Do not neglect dental care: Talk to clients about brushing their pets teeth.

Clients need to brush their pets teeth to prevent dental disease and other illnesses.
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Feb 01, 2009
By dvm360.com staff

Pet owners may dismiss doggy-breath, but you know better. Bad breath is just one of the subtle signs of dental disease that clients overlook. And they'll continue to miss the signs unless you say something. February is National Pet Dental Health month, so now is the perfect time to start telling clients about the importance of routine dental care. Daily brushing—while perhaps initially daunting—is essential to an animal's overall health. Open their pets' mouths and make clients say, "Ah ha!"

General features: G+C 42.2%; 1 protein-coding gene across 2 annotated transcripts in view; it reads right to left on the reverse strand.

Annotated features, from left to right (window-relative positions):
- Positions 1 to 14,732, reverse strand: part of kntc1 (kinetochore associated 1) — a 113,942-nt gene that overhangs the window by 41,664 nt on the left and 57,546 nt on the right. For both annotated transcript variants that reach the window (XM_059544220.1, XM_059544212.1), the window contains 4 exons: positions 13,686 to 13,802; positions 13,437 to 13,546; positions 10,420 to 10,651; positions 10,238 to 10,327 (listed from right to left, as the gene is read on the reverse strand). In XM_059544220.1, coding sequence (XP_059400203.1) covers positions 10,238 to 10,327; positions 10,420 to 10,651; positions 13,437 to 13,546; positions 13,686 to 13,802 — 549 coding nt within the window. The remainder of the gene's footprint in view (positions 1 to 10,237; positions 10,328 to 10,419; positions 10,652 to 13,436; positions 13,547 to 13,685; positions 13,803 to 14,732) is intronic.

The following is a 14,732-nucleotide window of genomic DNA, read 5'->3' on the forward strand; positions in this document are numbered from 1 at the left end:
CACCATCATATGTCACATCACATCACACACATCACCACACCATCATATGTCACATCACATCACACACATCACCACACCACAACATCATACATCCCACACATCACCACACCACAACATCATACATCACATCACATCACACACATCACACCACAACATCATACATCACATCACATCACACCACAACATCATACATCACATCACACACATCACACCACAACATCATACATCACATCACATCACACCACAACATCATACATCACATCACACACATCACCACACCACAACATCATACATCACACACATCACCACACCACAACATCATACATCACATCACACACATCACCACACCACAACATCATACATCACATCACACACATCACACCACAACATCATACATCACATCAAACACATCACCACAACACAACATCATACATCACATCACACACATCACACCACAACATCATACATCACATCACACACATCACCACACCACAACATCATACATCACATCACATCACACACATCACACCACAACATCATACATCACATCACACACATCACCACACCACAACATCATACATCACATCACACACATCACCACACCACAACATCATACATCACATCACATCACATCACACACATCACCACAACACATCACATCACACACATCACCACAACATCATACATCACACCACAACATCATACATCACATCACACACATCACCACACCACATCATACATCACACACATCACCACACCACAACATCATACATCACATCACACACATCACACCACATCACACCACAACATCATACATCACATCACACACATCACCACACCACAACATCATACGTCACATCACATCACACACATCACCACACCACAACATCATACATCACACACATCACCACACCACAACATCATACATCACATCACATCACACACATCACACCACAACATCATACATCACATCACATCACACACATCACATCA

You: Take a look at Jasper's mouth. Do you see how his gums are red and a little swollen? And do you smell that odor? It's all caused by the plaque buildup on Jasper's teeth. Jasper's mouth is bad enough at this point that the doctor is probably going to recommend a dental cleaning. After Jasper's teeth are clean, the best way to maintain a healthy mouth is with daily brushing. How often do you brush his teeth?

Client: I don't. I try, but he doesn't like it.

You: I know it's difficult at first, but it gets easier the more you do it. Jasper may resist brushing because it's a strange, new experience for him. Be patient. You may need to try a few times a day to brush his teeth until he lets you do it daily without a fuss.

Client: But I don't have the time to brush his teeth every day.

You: Dental care isn't something to ignore. Dental disease is painful and costly and can cause gum and lip ulcerations, receding gums and root exposure, an infected mouth, and tooth loss. It can even lead to kidney, heart, and blood infections. But regular dental cleanings and daily brushing can help prevent all of this. Once Jasper is used to brushing, it won't take long at all. Why don't you show me how you've tried to brush his teeth before, and I can give you some tips to help you and Jasper.